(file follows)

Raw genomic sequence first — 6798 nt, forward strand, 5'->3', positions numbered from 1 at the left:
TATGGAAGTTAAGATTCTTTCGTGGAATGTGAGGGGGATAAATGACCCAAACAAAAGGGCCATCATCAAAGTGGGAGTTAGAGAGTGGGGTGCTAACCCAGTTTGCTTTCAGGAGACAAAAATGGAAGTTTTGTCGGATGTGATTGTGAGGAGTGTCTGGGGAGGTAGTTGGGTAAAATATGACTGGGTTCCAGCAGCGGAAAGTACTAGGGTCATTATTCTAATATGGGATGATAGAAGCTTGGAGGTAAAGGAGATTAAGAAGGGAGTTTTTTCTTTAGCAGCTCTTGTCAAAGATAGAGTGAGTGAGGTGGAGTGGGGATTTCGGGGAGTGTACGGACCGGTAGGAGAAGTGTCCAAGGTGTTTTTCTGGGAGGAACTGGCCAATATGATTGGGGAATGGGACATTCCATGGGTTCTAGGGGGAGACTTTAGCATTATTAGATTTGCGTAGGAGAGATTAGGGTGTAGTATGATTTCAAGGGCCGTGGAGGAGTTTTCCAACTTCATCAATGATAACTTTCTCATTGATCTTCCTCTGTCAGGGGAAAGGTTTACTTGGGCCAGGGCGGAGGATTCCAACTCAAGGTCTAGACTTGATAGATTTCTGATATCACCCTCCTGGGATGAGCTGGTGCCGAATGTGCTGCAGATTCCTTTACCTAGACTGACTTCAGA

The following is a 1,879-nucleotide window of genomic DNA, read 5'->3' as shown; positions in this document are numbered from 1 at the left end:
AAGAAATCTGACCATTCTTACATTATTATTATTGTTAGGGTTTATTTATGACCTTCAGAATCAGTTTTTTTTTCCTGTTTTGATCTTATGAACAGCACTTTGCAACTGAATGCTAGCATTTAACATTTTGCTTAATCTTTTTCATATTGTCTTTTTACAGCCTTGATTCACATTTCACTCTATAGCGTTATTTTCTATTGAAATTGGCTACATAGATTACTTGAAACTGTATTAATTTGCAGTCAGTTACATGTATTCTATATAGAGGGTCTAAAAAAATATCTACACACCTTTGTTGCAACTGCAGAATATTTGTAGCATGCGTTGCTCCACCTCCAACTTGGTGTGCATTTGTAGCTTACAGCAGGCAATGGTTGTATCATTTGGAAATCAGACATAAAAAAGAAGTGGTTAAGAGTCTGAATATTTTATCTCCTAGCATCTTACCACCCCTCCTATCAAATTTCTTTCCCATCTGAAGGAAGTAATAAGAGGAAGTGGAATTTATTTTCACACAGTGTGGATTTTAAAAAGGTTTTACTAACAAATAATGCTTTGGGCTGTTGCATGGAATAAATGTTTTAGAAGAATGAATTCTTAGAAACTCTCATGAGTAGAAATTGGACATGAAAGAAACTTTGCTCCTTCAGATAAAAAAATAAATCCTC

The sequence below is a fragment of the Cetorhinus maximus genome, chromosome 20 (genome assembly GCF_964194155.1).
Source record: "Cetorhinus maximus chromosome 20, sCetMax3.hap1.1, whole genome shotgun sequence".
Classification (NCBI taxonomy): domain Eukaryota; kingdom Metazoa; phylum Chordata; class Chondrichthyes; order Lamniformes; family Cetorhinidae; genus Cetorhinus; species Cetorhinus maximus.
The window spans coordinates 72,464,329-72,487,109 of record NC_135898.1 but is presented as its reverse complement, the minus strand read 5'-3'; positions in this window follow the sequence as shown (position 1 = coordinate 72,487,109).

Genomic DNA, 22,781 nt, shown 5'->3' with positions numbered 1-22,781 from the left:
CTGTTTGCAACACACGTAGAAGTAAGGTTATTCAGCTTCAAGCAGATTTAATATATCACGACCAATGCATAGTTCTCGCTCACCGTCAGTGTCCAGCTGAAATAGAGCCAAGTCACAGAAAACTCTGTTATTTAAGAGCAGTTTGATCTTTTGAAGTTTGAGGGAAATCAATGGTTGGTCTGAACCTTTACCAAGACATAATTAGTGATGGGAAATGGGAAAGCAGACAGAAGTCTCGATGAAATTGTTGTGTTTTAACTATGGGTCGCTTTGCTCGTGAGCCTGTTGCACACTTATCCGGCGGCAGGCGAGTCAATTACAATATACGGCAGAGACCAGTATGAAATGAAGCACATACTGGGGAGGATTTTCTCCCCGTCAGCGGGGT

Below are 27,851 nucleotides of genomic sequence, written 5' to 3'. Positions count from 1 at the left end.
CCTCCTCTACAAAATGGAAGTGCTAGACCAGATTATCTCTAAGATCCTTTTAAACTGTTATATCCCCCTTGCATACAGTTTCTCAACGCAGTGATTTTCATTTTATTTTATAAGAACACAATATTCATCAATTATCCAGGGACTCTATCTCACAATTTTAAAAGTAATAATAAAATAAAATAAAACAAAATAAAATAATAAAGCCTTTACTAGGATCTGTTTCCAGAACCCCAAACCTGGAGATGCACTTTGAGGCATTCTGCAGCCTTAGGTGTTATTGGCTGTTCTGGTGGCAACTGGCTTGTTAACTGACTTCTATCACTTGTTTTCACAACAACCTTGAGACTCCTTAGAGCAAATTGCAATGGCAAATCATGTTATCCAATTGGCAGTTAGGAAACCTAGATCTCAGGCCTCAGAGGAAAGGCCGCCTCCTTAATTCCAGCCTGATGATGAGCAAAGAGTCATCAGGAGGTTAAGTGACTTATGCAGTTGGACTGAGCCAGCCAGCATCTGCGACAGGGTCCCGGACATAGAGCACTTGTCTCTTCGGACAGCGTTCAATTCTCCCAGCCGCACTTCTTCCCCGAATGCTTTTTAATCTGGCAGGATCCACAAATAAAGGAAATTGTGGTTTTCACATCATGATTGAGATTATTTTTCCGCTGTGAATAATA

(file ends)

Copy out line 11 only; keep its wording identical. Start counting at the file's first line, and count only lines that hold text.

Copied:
Below are 27,851 nucleotides of genomic sequence, written 5' to 3'. Positions count from 1 at the left end.